State chamber unhappy with senators’ proposal
A legislative task force voted to make a critical recommendation Friday in its final report, but this week some members want to take it back.
And Nebraska Chamber of Commerce and Industry President Bryan Slone wants to encourage that do-over.
The six senators at the Economic Development Task Force meeting voted unanimously to include in their final report a recommendation to the Legislature to move up the end date for the Nebraska Advantage Act and the Rural Advantage Act and to terminate the New Farmer Credit, the Historic Tax Credit and the New Markets Tax Credit.
The task force has 10 members.
The Nebraska Advantage Act (LB312), voted into law in 2006, allows a taxpayer in a qualified business to earn and use tax benefits based on investment and employment growth. Six tiers have varying requirements and benefits.
Sen. Dan Watermeier of Syracuse said that as the group discussed its final report, some believed it ought to recommend ending the Advantage Act in 2019, rather than letting it go on another year past that.
“That would push up the conversation about how we fix it. What do we do better? What do we do different?” said Watermeier, who will leave the Legislature for a seat on the Public Service Commission in January.
But he really hopes it would just end. Economic development is more than just creating a tax incentive for business, he said. Maybe there’s a way to give incentives to workers, instead.
“The problem with what we’re doing here is that we’re never going to grow our state without investing in the people,” he said.
He’s not alone in his opinions.
Sen. Paul Schumacher of Columbus, who will leave the Legislature in January, said there were indications five years ago that the Advantage Act was not performing, not creating higher-wage jobs and not successfully increasing employment.
In 2017, the task force recommended making economic development programs a priority, saying a state Department of Revenue analysis found the act’s lost tax revenues exceeded gains from additional economic activity and would continue to do so through 2025.
The net cost to the state was $50.7 million in 2017, and that cost was expected to grow to nearly $82 million by 2025.
Hundreds of millions of dollars in tax credits accrued mostly to about 80 companies, and most of those companies were already in Nebraska, Schumacher said. About five companies receive the bulk of the credits, he said.
“It has not passed any of the tests under which it’s been examined by the Legislature. Nevertheless, the thing lives on,” he said.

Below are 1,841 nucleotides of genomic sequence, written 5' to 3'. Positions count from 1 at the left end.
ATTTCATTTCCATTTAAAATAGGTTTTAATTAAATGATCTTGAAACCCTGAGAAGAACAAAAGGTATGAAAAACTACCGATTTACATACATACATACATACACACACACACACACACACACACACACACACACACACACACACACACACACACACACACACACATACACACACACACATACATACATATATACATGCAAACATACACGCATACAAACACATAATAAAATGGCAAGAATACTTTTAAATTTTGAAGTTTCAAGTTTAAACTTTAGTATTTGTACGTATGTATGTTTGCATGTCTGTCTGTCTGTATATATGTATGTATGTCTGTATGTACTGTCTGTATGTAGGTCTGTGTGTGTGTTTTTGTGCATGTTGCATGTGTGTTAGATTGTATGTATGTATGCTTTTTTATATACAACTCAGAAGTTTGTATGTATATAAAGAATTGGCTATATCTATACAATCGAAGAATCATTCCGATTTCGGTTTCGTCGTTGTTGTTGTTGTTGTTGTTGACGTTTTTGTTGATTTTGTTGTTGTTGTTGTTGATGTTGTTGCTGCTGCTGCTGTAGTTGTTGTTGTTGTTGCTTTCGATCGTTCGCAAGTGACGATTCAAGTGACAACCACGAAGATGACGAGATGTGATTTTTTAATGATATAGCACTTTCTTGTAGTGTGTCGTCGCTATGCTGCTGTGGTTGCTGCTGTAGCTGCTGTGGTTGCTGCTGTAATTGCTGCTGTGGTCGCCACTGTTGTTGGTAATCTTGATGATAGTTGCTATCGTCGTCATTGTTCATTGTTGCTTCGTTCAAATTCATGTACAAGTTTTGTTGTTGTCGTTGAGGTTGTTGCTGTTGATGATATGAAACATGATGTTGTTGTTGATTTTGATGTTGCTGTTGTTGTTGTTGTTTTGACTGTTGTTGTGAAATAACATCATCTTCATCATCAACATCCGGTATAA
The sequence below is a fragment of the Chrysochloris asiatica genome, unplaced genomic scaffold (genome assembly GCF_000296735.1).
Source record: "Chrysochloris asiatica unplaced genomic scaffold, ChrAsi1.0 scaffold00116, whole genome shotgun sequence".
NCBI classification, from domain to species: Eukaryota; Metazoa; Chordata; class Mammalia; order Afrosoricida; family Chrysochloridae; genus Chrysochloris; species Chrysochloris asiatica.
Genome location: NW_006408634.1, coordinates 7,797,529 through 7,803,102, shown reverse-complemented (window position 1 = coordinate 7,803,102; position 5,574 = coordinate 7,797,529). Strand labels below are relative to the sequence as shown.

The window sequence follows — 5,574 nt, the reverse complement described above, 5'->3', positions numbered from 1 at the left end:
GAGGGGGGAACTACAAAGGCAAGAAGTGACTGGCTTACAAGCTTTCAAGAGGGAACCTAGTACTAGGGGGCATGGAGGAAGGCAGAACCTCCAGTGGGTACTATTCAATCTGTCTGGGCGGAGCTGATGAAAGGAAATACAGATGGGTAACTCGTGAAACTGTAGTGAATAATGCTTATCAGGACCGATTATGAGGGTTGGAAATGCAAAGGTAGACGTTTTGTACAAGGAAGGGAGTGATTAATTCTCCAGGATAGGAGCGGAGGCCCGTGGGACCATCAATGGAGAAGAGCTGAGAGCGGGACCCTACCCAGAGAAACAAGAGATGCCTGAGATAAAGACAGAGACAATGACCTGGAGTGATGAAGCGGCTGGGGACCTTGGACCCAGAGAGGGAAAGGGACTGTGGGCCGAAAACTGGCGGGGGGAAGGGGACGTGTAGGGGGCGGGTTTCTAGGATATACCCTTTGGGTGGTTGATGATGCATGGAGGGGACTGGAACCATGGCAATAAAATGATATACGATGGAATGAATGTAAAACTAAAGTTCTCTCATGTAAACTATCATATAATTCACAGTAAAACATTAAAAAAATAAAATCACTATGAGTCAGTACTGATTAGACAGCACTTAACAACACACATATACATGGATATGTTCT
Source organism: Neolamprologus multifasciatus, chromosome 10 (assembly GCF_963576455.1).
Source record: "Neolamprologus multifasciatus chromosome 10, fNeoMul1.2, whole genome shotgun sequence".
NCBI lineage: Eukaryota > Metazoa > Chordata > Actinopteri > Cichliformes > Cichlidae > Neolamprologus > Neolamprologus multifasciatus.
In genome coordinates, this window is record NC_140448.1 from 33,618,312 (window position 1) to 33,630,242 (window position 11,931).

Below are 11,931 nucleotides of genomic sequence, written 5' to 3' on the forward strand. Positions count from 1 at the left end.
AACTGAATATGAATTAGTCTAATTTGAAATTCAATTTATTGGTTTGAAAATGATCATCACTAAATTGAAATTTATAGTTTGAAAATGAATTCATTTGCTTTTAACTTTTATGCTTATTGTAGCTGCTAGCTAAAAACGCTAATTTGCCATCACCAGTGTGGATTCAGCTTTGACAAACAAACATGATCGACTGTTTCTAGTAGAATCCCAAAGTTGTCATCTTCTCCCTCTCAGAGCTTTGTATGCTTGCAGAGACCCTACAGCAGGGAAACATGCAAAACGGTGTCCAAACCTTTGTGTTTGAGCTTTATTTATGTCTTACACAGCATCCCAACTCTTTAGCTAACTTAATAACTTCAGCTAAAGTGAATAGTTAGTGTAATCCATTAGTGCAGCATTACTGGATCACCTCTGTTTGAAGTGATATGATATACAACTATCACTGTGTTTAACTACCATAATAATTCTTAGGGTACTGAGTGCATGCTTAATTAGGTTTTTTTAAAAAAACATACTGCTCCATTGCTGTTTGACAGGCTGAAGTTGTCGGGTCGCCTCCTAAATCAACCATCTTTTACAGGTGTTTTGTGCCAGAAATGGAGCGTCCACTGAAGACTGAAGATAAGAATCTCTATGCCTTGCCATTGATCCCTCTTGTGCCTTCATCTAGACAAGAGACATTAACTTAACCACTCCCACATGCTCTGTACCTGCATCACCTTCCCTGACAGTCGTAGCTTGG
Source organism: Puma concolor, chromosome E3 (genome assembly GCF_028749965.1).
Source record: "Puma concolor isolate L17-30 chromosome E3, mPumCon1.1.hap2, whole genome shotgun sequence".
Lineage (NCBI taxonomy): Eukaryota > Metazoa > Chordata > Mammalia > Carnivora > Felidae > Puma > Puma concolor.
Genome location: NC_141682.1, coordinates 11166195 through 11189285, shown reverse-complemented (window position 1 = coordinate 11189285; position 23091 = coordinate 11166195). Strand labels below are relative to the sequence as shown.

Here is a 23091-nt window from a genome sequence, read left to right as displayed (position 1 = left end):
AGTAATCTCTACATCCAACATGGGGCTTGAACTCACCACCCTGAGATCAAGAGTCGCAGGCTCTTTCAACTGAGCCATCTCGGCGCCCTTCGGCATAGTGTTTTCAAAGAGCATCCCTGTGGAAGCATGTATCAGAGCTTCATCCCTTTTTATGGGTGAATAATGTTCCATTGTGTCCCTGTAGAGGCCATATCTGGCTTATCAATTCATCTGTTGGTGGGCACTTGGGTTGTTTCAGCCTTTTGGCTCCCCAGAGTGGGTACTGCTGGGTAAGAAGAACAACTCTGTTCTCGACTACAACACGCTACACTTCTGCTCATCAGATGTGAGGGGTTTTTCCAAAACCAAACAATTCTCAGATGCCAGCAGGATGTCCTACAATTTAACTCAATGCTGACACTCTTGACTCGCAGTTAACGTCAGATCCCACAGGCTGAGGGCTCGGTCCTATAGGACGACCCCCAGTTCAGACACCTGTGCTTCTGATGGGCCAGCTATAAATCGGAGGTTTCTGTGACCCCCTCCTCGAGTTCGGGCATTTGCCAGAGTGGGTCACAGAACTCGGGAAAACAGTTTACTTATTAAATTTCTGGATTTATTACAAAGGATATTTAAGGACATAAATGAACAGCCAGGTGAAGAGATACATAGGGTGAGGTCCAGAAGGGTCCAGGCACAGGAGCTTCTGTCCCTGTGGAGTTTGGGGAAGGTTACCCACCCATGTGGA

And applications are being approved faster now than a few years ago.
“It’s time to say that the gig is up for the Advantage Act,” rather than let two more years of accelerated applications occur, committing resources the state doesn’t have, he said.
Sen. Sue Crawford of Bellevue is chairwoman of the task force and sent an email Monday to members asking that they reconsider Friday’s vote and vote again. Although she supported the recommendation to sunset the Advantage Act early, she has changed her mind and will vote no.
It’s an unusual situation, she said.
“I just thought it was an important recommendation and wanted to make sure that the full committee had a chance to debate on it, and make sure it was a recommendation the majority definitely wanted to support,” Crawford said Tuesday.
Slone said it’s clear to the chamber the state needs tax incentives to be competitive. The state’s tax rates are in the top half of rates in the country, and the economics of the incentives have been proven over time.
“In order for us to compete for investment and great jobs, we have to have an incentives package,” Slone said. “Their own (task force) report says we need an incentives package.”
He expects a debate in the Legislature over the criteria for incentives and how much the state should give to recruit companies and jobs, he said. The chamber doesn’t oppose conversations about tweaks to the incentive provisions to make them more effective in today’s economy.
But they must be careful about the message being sent to businesses that might come here, Slone said.
When discussions began about creating tax incentives, a number of companies in the state were considering moving out. And at least one did, he said.
“Those incentive packages over the years were not only very helpful in bringing some very significant employers to the state, but also maintaining some of our core anchor companies in the state,” Slone said.
Some of the larger employers not only kept their headquarters in the state but expanded their operations.
“I would hate to think of what our business environment would be if we hadn’t had those incentives over the years,” he said.
Sen. John McCollister of Omaha, who wasn’t at Friday’s meeting, said he would vote to rescind the recommendation, giving the task force time to discuss it further.
But Sen. Mike Groene of North Platte, who also was not at the meeting, said Tuesday he would vote against changing the recommendation.
At the task force hearings, he said, testifiers said the Advantage Act wasn’t effective, that the “bang for our buck wasn’t there,” too much was concentrated on infrastructure and construction rather than on actual job creation.
“Quite frankly, it wasn’t good for rural Nebraska,” Groene said.
His opinion is this: Why wait? We live in a high-speed society and don’t need to linger if things need to be changed.
The vote was a message, he said, that the Legislature needs to come up with a plan, not the Nebraska Chamber of Commerce.
The group’s final report is due before the end of the year.